The eighth wonder of Southwest England

To call any holiday truly great, a visit to Porlock should sit at its very heart.

This small Somerset town is probably unfairly judged for its execrable place in English literature. While just down the road, the rolling hills of gorse and bracken serve as the backdrop to RD Blackmore’s Lorna Doone, Porlock is most famous for having people barge in on romantic poets, making them forget what they were doing.

This is of course what happened to Samuel Taylor Coleridge, as he was most of the way through writing Kubla Khan. Having woken from his laudanum laced dream with the poem fully formed, he was interrupted by a ‘person from Porlock’.

While the resident of the town has become literary shorthand for an unwanted intrusion on creativity, anyone who has traversed Porlock Hill will know that, whatever that person wanted to tell Coleridge, it must have been damn important to trek all the way up the incline.

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The politics of soup

How the posh ruined eating for everyone

There are two ways to eat soup: correctly or properly.

A good example of the first is a Victorian explorer. See him tumbling out of the tundra and into the tent, where a billy can of soup simmers on the stove. He hunkers over the hot soup, gripping the spoon in his fist and slurps the thin liquid into his mouth, a fast as possible. In his other hand he grasps a heel of bread, which he uses to sop up more of his meal.

The correct way to eat soup is with gusto. After all, everyone loves soup.

For the second, remember any Jane Austen adaptation you’ve ever watched. Behind the gaiety and splendour lies a world of pinched, paranoid social frenzy. One’s behaviour is monitored for evidence of deviance. Not like today, where perhaps bringing a motorbike to the table would be seen as a step too far. Jane Austen novels make it plain: an ill-timed giggle or grabbing the wrong fork means instant opprobrium.

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I never would have married him if I’d have known…

Elephants don’t make good husbands.

The crockery was the first thing to go. His massive rump, one would think it almost comically matronly – the way it swung and jostled behind him. A pompous arse and one that sent the welsh dresser crashing over, along with mother’s two Wedgewood spaniels.

And then the carpets.

Ghastly. He never apologised once the whole time we were married. And all he ever wanted to eat was buns and peanuts.

In the end I took him to the zoo and left him there. I visit sometimes, just to see his fat, useless arse behind bars.


Pengelly is your typical Cornish man. He has short legs, a round red face and an ambivalent attitude to the Methodist temperance he was been raised to. His mother believes that his love for the sin of drink is a consequence of him choosing a wife who attends high church and uses the fine, bone china. His wife believes his penchant for a tipple is caused by being raised by the sort of woman who locks away the best china and tramps on Sundays to the bleak Wesleyan hall.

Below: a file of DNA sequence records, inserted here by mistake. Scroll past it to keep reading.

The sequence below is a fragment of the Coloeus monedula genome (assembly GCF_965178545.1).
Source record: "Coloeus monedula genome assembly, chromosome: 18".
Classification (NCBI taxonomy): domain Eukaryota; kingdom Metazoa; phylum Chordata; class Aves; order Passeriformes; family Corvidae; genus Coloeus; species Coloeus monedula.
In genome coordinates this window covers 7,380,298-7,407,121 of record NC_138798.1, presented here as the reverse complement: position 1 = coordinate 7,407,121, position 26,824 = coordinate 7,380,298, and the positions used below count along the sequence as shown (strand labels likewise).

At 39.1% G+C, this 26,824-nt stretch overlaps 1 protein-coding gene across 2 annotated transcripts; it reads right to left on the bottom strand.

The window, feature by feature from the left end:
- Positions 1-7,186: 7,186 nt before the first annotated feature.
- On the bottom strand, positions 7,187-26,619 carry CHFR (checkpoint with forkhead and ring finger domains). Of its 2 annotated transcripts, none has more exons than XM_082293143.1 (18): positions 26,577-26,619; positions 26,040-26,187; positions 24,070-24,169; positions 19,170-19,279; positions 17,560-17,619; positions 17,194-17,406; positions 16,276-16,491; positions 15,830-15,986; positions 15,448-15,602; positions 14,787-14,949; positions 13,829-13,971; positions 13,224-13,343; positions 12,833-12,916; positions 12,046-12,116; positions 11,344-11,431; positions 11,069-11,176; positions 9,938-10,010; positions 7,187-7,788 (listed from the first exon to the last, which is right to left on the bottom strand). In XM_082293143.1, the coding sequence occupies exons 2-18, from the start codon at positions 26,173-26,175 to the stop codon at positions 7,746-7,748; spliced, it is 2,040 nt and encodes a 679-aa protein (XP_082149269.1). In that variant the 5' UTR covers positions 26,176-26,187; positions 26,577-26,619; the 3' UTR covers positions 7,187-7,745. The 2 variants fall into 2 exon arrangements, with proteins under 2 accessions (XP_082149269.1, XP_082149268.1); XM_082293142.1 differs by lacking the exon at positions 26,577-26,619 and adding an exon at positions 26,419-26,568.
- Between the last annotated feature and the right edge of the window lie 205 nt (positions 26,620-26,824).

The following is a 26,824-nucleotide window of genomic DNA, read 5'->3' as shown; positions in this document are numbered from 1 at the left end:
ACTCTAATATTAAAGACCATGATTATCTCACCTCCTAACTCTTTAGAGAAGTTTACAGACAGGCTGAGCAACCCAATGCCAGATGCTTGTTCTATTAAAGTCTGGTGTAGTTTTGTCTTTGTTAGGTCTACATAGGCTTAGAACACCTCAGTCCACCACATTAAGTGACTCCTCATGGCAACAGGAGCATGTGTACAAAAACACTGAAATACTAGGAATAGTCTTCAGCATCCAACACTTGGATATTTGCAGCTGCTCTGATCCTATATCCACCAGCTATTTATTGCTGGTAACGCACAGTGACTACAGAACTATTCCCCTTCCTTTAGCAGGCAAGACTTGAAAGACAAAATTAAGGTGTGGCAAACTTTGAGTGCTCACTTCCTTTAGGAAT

If asked, which he rarely is, Pengelly himself, thinks he drinks because he enjoys it.

Anyways, it’s not as if he’s a drunkard. In a mood that teeters dangerously close to psychological insight, Pengelly will decide he drinks because he is your typical Cornish man. Someone who works hard all week and should be allowed a restorative Wednesday night pint at darts, a friendly warmer for cribbage on Thursday, followed by the regulation skin-full on Friday night, followed by the more or less compulsory hair of the dog on Saturday afternoon. Then home in time for supper. And well, what sort of rogue wouldn’t escort his wife to the lounge bar for a pleasant evening in the company of friends and neighbours?

People from above the Tamar can be quick to assume that a red-faced man, with the sort of legs you’d see on a bulldog and the sort of belly you’d find bound in steel rings and kept in a brewery cellar would be slow. Look for instance at Pengelly cleaning his ear with the nail of his little finger. First left ear with his left hand, then right with the right. Look at the concentration and vigour that goes in to the task. With the features that are planted in the centre of his big red face all scrunched up with the concentration, surely, these foreigners all reason, this man is an idiot. Your normal tourist would pinch his monocle firmly into place, raise a well-educated eyebrow and say in the high falutin’ tones of your posh Devoner, something along the lines of “I say Margaret, look at that fellow. Is it not the most extraordinary thing, he simply must be an imbecile.” And then pay £6.50 for half a dozen eggs that have cost Pengelly, quite literally, chicken feed to get hold of.

“Free range, you say?” and the educated eyebrows wriggle around on the upcountry forehead, like two condescending worms at a maggot party.

Pengelly examines the small blob of yellowy gunge he has excavated from his right ear. He glowers at it, as if he’d been expecting rubies at the very least this time. Then surreptitiously (which is to say, not surreptitiously at all), he wipes it on the seat of his corduroy trousers.

“It means”, he explains “I let ’em run round.” He places a jar of home made jam (RRP £4.50) in the superior couples’ jute bag. Simultaneously he pockets the ten pound note that the couple have proffered: “You owe me anuvver pound, me dears.”

Later, the couple will tell a story about how they met the most charming local “thick as two short planks. Really, simple as Simon, but he sold the most fabulous fresh eggs and the most adorable jam.”

Meanwhile, Pengelly in the public bar says nothing and concentrates on hitting the double eighteen. After all, what can you tell people who are too daft to realise that fruit grows free in the hedgerows and jam is only £1.20 a pound.